The Business Case for Classical Machine Learning in Credit Decisioning
About two years ago, I had a meeting with the Chief Risk Officer of a large sub prime lender in Toronto. Business was booming, delinquencies were high but contained within a range and the CRO was disinterested in using Machine Learning for Credit Decisioning. He felt that his algorithms were time tested, adaptive in his mind didn’t mean much and he just saw this as incremental costs for his business. He had built a large army of thirty people just for underwriting and didn’t see why he needed to change the approach. We just agreed to disagree.
So, is there a business case for Machine Learning in Credit Decisioning? Why are banks and lenders investing in Machine Learning?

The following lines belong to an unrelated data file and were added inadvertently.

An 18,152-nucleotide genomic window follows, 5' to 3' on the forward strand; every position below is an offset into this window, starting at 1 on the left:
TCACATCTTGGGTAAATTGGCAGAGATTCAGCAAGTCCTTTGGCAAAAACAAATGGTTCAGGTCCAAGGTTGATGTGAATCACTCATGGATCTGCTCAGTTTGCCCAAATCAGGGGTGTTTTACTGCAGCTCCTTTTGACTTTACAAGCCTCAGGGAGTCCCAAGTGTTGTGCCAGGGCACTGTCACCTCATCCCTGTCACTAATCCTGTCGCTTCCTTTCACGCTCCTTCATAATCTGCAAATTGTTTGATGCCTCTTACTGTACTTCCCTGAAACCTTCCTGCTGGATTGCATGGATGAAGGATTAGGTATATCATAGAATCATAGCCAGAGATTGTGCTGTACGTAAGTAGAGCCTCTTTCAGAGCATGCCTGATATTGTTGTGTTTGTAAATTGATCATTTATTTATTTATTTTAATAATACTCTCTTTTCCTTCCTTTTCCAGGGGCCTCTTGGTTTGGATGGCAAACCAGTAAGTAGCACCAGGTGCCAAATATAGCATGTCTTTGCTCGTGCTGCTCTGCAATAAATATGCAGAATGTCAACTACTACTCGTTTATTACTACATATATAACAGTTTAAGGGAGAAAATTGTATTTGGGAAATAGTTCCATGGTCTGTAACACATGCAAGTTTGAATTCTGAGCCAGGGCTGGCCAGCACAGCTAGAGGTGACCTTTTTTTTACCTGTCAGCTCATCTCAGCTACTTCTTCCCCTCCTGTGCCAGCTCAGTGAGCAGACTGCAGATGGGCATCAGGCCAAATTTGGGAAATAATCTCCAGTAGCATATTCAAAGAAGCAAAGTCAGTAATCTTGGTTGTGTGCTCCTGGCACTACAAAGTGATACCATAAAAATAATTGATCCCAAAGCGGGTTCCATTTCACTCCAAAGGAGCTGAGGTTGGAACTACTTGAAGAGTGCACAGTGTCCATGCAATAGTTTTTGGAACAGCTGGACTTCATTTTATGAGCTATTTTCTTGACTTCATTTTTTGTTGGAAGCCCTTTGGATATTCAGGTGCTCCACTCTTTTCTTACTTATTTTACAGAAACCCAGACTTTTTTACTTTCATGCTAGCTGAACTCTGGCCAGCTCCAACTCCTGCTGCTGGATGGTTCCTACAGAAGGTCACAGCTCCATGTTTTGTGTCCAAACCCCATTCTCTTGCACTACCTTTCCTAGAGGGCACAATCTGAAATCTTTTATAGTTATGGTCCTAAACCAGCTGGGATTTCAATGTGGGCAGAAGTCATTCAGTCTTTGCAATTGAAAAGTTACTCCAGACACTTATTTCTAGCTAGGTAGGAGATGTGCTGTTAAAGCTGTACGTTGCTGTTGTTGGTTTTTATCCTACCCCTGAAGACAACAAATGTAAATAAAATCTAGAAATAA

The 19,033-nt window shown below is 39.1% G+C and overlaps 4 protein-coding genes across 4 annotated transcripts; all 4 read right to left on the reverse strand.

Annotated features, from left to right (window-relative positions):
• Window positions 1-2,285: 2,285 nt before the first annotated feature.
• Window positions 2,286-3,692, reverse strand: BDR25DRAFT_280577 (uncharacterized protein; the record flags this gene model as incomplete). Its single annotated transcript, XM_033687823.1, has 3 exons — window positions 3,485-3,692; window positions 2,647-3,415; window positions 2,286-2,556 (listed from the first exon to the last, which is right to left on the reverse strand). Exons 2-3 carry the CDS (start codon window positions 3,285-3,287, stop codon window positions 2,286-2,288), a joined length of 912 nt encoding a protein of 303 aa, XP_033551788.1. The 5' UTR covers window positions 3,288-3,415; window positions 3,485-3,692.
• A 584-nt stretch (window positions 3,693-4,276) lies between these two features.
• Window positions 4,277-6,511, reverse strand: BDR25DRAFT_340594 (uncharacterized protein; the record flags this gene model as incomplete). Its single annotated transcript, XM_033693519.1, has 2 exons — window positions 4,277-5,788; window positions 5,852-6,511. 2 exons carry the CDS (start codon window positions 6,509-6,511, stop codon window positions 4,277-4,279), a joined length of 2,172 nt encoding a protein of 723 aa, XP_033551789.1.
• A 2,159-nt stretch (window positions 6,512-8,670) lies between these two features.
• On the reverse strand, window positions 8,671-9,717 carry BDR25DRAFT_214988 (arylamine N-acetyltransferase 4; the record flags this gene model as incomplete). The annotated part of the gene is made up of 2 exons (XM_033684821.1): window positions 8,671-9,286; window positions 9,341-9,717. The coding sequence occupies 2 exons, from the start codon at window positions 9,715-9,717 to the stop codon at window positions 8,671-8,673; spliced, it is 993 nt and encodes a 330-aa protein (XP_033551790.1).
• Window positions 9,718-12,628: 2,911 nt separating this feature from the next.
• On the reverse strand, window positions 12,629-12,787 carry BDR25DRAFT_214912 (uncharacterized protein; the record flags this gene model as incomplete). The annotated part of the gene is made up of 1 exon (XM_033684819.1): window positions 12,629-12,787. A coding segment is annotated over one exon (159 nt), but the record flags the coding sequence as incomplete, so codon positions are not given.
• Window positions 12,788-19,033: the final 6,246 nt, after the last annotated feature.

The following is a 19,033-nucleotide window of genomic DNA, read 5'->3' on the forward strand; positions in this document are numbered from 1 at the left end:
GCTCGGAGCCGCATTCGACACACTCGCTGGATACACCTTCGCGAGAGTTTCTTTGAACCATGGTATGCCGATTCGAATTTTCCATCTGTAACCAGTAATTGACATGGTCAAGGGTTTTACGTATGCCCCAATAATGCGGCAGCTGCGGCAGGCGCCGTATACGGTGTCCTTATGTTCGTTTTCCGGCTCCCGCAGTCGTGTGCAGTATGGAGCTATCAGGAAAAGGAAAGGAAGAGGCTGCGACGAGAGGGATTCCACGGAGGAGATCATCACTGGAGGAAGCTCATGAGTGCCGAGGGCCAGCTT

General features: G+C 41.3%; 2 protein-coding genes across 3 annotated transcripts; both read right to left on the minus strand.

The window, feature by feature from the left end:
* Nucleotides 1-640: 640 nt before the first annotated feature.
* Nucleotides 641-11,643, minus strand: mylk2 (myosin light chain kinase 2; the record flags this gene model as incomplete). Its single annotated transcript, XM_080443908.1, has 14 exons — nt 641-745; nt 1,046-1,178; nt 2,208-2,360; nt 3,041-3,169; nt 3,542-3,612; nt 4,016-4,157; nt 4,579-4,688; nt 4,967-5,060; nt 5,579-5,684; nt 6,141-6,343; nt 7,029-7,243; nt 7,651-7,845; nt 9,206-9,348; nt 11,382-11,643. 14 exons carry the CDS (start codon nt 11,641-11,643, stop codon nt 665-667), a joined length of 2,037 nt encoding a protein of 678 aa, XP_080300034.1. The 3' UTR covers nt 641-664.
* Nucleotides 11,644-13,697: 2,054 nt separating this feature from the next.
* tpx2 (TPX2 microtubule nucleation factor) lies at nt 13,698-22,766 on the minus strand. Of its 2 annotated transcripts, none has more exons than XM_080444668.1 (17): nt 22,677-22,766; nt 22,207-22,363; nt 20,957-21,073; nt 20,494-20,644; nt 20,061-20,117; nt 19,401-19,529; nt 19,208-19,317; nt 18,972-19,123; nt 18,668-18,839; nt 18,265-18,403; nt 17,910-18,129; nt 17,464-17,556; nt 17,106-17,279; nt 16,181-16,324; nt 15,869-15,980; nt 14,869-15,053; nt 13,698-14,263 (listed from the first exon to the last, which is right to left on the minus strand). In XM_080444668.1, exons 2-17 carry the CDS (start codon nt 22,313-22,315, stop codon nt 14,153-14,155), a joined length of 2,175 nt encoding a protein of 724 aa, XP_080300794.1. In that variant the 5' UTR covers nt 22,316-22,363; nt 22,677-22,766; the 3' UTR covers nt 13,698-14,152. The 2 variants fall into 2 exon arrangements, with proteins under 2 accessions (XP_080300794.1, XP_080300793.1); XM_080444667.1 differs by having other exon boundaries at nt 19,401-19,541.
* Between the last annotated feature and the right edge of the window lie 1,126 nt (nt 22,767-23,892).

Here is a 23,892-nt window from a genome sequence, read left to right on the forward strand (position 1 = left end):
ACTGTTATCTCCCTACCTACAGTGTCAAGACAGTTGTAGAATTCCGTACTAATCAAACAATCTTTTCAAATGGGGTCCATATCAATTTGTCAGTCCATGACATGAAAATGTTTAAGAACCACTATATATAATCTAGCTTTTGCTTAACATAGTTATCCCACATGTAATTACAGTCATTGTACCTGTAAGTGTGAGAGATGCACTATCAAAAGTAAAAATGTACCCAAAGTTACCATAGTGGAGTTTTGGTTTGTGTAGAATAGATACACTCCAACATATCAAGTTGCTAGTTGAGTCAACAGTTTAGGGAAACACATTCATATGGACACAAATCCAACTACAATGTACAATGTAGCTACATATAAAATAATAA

To answer this, lets flash forward to today, two years after that meeting. I was at a dinner and ran into an executive who dealt with this lender helping them with their collections. During dinner, he was telling me about his lender client, the sharp increase in their delinquencies and write offs (more collections work for his company), totally unexpected by the client (but a windfall for his collections company). Result – this lender had to cut their budgets and spends and were laying off personnel. The immediate cost is in the many millions. Longer term, the company has tightened its credit criteria which constraints growth and further accentuates the problem.
And therein lies the tale. Algorithms are static. They tell you what happened in the past but do not capture whats happening on a day to day basis. And there is a huge implicit cost to staying static. This lender is not alone. There are tens and thousands of lenders still dependant on algorithmic models.
Time for Change. Adaptive IN. Static OUT.